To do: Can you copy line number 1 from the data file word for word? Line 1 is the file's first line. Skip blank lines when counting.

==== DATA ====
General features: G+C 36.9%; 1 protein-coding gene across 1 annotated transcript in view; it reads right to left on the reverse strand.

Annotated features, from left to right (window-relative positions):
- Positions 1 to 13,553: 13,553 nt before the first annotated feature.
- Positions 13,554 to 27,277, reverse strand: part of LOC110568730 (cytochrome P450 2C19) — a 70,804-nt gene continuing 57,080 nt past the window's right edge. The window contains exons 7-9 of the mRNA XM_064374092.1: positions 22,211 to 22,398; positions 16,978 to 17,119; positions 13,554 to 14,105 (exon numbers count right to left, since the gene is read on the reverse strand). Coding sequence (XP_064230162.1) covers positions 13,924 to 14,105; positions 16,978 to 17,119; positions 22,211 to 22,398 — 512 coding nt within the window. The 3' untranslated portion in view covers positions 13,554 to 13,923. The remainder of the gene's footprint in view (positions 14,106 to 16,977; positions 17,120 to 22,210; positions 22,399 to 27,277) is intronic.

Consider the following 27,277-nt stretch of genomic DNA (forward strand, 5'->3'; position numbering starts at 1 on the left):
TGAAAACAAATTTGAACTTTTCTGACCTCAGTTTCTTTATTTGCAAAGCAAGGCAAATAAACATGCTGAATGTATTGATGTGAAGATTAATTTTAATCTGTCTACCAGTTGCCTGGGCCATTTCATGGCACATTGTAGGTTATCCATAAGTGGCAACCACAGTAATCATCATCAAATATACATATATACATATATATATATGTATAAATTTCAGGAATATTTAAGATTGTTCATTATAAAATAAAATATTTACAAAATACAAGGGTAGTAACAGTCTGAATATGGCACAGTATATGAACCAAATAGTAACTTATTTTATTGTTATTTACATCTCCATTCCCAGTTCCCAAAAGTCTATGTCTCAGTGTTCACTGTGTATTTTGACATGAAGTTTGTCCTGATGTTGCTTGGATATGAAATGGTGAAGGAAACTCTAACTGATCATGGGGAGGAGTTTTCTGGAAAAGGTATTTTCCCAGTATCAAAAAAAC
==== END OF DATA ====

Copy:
General features: G+C 36.9%; 1 protein-coding gene across 1 annotated transcript in view; it reads right to left on the reverse strand.